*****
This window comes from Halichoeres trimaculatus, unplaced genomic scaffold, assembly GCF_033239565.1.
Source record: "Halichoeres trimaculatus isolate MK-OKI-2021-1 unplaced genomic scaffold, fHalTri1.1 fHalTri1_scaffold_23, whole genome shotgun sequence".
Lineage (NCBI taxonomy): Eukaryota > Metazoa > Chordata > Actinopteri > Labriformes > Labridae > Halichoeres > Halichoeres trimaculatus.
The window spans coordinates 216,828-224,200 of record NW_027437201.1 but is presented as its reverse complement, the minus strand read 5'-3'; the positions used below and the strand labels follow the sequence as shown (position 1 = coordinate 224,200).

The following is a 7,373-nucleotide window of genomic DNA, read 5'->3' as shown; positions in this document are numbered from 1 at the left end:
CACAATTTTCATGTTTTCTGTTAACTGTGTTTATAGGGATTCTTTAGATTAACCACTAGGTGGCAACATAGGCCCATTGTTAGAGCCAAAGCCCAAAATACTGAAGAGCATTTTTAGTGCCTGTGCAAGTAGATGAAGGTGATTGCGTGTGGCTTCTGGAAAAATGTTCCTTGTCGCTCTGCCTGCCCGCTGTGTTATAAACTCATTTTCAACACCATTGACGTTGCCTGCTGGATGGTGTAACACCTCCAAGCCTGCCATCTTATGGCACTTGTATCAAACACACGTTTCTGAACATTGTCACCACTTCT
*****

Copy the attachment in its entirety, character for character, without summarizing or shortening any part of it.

This window comes from Halichoeres trimaculatus, unplaced genomic scaffold, assembly GCF_033239565.1.
Source record: "Halichoeres trimaculatus isolate MK-OKI-2021-1 unplaced genomic scaffold, fHalTri1.1 fHalTri1_scaffold_23, whole genome shotgun sequence".
Lineage (NCBI taxonomy): Eukaryota > Metazoa > Chordata > Actinopteri > Labriformes > Labridae > Halichoeres > Halichoeres trimaculatus.
The window spans coordinates 216,828-224,200 of record NW_027437201.1 but is presented as its reverse complement, the minus strand read 5'-3'; the positions used below and the strand labels follow the sequence as shown (position 1 = coordinate 224,200).

The following is a 7,373-nucleotide window of genomic DNA, read 5'->3' as shown; positions in this document are numbered from 1 at the left end:
CACAATTTTCATGTTTTCTGTTAACTGTGTTTATAGGGATTCTTTAGATTAACCACTAGGTGGCAACATAGGCCCATTGTTAGAGCCAAAGCCCAAAATACTGAAGAGCATTTTTAGTGCCTGTGCAAGTAGATGAAGGTGATTGCGTGTGGCTTCTGGAAAAATGTTCCTTGTCGCTCTGCCTGCCCGCTGTGTTATAAACTCATTTTCAACACCATTGACGTTGCCTGCTGGATGGTGTAACACCTCCAAGCCTGCCATCTTATGGCACTTGTATCAAACACACGTTTCTGAACATTGTCACCACTTCT